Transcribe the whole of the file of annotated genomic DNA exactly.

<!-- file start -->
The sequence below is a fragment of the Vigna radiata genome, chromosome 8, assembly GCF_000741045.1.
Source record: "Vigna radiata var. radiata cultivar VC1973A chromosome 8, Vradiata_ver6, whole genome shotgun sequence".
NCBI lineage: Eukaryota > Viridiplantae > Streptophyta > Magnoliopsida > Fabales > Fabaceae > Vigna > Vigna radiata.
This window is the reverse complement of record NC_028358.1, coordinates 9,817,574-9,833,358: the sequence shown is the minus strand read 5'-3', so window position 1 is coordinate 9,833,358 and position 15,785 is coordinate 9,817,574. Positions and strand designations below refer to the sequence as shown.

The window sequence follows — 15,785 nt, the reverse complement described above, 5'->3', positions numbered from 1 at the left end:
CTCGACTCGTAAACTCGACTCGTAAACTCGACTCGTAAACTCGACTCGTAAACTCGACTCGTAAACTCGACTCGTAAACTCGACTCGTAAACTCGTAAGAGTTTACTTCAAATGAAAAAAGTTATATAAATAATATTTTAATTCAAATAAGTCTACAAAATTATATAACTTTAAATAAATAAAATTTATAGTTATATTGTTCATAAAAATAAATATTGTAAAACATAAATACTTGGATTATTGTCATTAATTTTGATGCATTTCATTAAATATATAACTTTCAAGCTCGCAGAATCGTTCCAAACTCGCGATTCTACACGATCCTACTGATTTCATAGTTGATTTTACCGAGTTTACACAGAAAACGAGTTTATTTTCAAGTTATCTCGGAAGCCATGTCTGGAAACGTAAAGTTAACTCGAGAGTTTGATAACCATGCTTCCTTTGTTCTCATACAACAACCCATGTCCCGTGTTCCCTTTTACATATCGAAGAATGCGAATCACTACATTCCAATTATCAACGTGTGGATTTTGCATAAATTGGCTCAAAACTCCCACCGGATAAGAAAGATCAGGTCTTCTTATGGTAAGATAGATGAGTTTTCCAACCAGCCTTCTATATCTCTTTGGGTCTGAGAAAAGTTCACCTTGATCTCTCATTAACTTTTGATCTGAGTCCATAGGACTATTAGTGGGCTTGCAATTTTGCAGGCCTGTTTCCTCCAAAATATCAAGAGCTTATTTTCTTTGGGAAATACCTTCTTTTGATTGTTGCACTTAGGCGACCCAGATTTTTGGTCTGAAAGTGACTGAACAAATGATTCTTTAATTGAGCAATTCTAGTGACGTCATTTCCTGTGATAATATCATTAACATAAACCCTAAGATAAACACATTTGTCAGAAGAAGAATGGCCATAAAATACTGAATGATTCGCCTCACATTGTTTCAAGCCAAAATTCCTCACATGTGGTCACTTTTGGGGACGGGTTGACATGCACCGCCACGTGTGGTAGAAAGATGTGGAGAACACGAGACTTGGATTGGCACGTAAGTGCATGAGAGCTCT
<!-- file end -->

The sequence below is a fragment of the Vigna radiata genome, chromosome 8, assembly GCF_000741045.1.
Source record: "Vigna radiata var. radiata cultivar VC1973A chromosome 8, Vradiata_ver6, whole genome shotgun sequence".
NCBI lineage: Eukaryota > Viridiplantae > Streptophyta > Magnoliopsida > Fabales > Fabaceae > Vigna > Vigna radiata.
This window is the reverse complement of record NC_028358.1, coordinates 9,817,574-9,833,358: the sequence shown is the minus strand read 5'-3', so window position 1 is coordinate 9,833,358 and position 15,785 is coordinate 9,817,574. Positions and strand designations below refer to the sequence as shown.

The window sequence follows — 15,785 nt, the reverse complement described above, 5'->3', positions numbered from 1 at the left end:
CTCGACTCGTAAACTCGACTCGTAAACTCGACTCGTAAACTCGACTCGTAAACTCGACTCGTAAACTCGACTCGTAAACTCGACTCGTAAACTCGTAAGAGTTTACTTCAAATGAAAAAAGTTATATAAATAATATTTTAATTCAAATAAGTCTACAAAATTATATAACTTTAAATAAATAAAATTTATAGTTATATTGTTCATAAAAATAAATATTGTAAAACATAAATACTTGGATTATTGTCATTAATTTTGATGCATTTCATTAAATATATAACTTTCAAGCTCGCAGAATCGTTCCAAACTCGCGATTCTACACGATCCTACTGATTTCATAGTTGATTTTACCGAGTTTACACAGAAAACGAGTTTATTTTCAAGTTATCTCGGAAGCCATGTCTGGAAACGTAAAGTTAACTCGAGAGTTTGATAACCATGCTTCCTTTGTTCTCATACAACAACCCATGTCCCGTGTTCCCTTTTACATATCGAAGAATGCGAATCACTACATTCCAATTATCAACGTGTGGATTTTGCATAAATTGGCTCAAAACTCCCACCGGATAAGAAAGATCAGGTCTTCTTATGGTAAGATAGATGAGTTTTCCAACCAGCCTTCTATATCTCTTTGGGTCTGAGAAAAGTTCACCTTGATCTCTCATTAACTTTTGATCTGAGTCCATAGGACTATTAGTGGGCTTGCAATTTTGCAGGCCTGTTTCCTCCAAAATATCAAGAGCTTATTTTCTTTGGGAAATACCTTCTTTTGATTGTTGCACTTAGGCGACCCAGATTTTTGGTCTGAAAGTGACTGAACAAATGATTCTTTAATTGAGCAATTCTAGTGACGTCATTTCCTGTGATAATATCATTAACATAAACCCTAAGATAAACACATTTGTCAGAAGAAGAATGGCCATAAAATACTGAATGATTCGCCTCACATTGTTTCAAGCCAAAATTCCTCACATGTGGTCACTTTTGGGGACGGGTTGACATGCACCGCCACGTGTGGTAGAAAGATGTGGAGAACACGAGACTTGGATTGGCACGTAAGTGCATGAGAGCTCT